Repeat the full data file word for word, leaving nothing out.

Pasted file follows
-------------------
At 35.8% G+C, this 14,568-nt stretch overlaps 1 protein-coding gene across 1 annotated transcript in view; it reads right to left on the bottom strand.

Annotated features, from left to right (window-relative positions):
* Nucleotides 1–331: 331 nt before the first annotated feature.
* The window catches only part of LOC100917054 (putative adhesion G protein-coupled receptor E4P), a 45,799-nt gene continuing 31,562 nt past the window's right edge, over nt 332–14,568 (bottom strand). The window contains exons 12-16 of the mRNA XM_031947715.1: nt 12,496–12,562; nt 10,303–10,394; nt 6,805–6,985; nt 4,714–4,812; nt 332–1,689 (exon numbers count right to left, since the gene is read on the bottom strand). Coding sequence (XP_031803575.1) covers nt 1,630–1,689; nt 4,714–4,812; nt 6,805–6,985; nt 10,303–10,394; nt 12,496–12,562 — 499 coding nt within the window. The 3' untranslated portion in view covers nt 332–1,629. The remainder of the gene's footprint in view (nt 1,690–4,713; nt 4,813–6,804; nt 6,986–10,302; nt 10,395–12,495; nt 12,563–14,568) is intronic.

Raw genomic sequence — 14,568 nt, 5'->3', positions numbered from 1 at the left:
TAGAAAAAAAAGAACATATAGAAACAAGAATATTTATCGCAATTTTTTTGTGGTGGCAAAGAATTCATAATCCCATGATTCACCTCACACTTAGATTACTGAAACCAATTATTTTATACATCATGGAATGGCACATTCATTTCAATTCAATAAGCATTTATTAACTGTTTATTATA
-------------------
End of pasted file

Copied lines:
At 35.8% G+C, this 14,568-nt stretch overlaps 1 protein-coding gene across 1 annotated transcript in view; it reads right to left on the bottom strand.

Annotated features, from left to right (window-relative positions):
* Nucleotides 1–331: 331 nt before the first annotated feature.
* The window catches only part of LOC100917054 (putative adhesion G protein-coupled receptor E4P), a 45,799-nt gene continuing 31,562 nt past the window's right edge, over nt 332–14,568 (bottom strand). The window contains exons 12-16 of the mRNA XM_031947715.1: nt 12,496–12,562; nt 10,303–10,394; nt 6,805–6,985; nt 4,714–4,812; nt 332–1,689 (exon numbers count right to left, since the gene is read on the bottom strand). Coding sequence (XP_031803575.1) covers nt 1,630–1,689; nt 4,714–4,812; nt 6,805–6,985; nt 10,303–10,394; nt 12,496–12,562 — 499 coding nt within the window. The 3' untranslated portion in view covers nt 332–1,629. The remainder of the gene's footprint in view (nt 1,690–4,713; nt 4,813–6,804; nt 6,986–10,302; nt 10,395–12,495; nt 12,563–14,568) is intronic.

Raw genomic sequence — 14,568 nt, 5'->3', positions numbered from 1 at the left:
TAGAAAAAAAAGAACATATAGAAACAAGAATATTTATCGCAATTTTTTTGTGGTGGCAAAGAATTCATAATCCCATGATTCACCTCACACTTAGATTACTGAAACCAATTATTTTATACATCATGGAATGGCACATTCATTTCAATTCAATAAGCATTTATTAACTGTTTATTATA